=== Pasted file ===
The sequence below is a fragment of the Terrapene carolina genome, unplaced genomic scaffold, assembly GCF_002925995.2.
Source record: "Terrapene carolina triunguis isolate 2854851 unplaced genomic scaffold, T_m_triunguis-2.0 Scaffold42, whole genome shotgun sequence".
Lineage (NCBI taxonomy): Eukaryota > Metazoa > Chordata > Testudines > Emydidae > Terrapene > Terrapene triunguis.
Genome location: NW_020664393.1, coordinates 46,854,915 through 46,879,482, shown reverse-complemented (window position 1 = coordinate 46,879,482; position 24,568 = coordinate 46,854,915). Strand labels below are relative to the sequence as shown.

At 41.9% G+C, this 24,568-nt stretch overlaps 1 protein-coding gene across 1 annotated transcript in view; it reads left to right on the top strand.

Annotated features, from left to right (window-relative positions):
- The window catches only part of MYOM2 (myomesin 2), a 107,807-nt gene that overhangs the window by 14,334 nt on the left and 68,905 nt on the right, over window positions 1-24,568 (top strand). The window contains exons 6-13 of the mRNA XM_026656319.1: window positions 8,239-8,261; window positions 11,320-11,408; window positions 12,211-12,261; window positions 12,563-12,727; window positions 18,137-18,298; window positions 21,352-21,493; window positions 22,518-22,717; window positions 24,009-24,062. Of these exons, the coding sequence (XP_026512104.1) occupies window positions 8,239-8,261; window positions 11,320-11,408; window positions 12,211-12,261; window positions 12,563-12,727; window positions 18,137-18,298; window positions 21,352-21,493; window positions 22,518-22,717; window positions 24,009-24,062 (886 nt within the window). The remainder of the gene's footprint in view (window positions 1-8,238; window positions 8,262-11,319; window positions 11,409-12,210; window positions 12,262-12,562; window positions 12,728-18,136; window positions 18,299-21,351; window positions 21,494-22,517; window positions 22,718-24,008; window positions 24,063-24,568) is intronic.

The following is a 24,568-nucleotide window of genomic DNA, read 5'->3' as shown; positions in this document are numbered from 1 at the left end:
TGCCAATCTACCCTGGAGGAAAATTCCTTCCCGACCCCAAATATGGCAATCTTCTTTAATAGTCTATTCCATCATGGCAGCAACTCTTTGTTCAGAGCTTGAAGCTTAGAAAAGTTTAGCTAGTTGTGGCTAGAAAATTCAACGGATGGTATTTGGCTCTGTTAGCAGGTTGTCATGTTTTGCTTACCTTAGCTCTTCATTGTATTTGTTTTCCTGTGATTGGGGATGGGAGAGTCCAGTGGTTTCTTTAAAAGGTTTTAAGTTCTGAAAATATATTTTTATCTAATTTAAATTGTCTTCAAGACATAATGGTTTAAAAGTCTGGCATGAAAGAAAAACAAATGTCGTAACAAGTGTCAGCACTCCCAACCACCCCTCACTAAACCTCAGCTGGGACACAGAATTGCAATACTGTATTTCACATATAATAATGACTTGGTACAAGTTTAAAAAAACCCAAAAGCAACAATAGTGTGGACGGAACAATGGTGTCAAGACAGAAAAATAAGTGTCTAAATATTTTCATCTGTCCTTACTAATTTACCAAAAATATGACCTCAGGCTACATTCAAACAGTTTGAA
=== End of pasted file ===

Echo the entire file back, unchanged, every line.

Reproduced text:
The sequence below is a fragment of the Terrapene carolina genome, unplaced genomic scaffold, assembly GCF_002925995.2.
Source record: "Terrapene carolina triunguis isolate 2854851 unplaced genomic scaffold, T_m_triunguis-2.0 Scaffold42, whole genome shotgun sequence".
Lineage (NCBI taxonomy): Eukaryota > Metazoa > Chordata > Testudines > Emydidae > Terrapene > Terrapene triunguis.
Genome location: NW_020664393.1, coordinates 46,854,915 through 46,879,482, shown reverse-complemented (window position 1 = coordinate 46,879,482; position 24,568 = coordinate 46,854,915). Strand labels below are relative to the sequence as shown.

At 41.9% G+C, this 24,568-nt stretch overlaps 1 protein-coding gene across 1 annotated transcript in view; it reads left to right on the top strand.

Annotated features, from left to right (window-relative positions):
- The window catches only part of MYOM2 (myomesin 2), a 107,807-nt gene that overhangs the window by 14,334 nt on the left and 68,905 nt on the right, over window positions 1-24,568 (top strand). The window contains exons 6-13 of the mRNA XM_026656319.1: window positions 8,239-8,261; window positions 11,320-11,408; window positions 12,211-12,261; window positions 12,563-12,727; window positions 18,137-18,298; window positions 21,352-21,493; window positions 22,518-22,717; window positions 24,009-24,062. Of these exons, the coding sequence (XP_026512104.1) occupies window positions 8,239-8,261; window positions 11,320-11,408; window positions 12,211-12,261; window positions 12,563-12,727; window positions 18,137-18,298; window positions 21,352-21,493; window positions 22,518-22,717; window positions 24,009-24,062 (886 nt within the window). The remainder of the gene's footprint in view (window positions 1-8,238; window positions 8,262-11,319; window positions 11,409-12,210; window positions 12,262-12,562; window positions 12,728-18,136; window positions 18,299-21,351; window positions 21,494-22,517; window positions 22,718-24,008; window positions 24,063-24,568) is intronic.

The following is a 24,568-nucleotide window of genomic DNA, read 5'->3' as shown; positions in this document are numbered from 1 at the left end:
TGCCAATCTACCCTGGAGGAAAATTCCTTCCCGACCCCAAATATGGCAATCTTCTTTAATAGTCTATTCCATCATGGCAGCAACTCTTTGTTCAGAGCTTGAAGCTTAGAAAAGTTTAGCTAGTTGTGGCTAGAAAATTCAACGGATGGTATTTGGCTCTGTTAGCAGGTTGTCATGTTTTGCTTACCTTAGCTCTTCATTGTATTTGTTTTCCTGTGATTGGGGATGGGAGAGTCCAGTGGTTTCTTTAAAAGGTTTTAAGTTCTGAAAATATATTTTTATCTAATTTAAATTGTCTTCAAGACATAATGGTTTAAAAGTCTGGCATGAAAGAAAAACAAATGTCGTAACAAGTGTCAGCACTCCCAACCACCCCTCACTAAACCTCAGCTGGGACACAGAATTGCAATACTGTATTTCACATATAATAATGACTTGGTACAAGTTTAAAAAAACCCAAAAGCAACAATAGTGTGGACGGAACAATGGTGTCAAGACAGAAAAATAAGTGTCTAAATATTTTCATCTGTCCTTACTAATTTACCAAAAATATGACCTCAGGCTACATTCAAACAGTTTGAA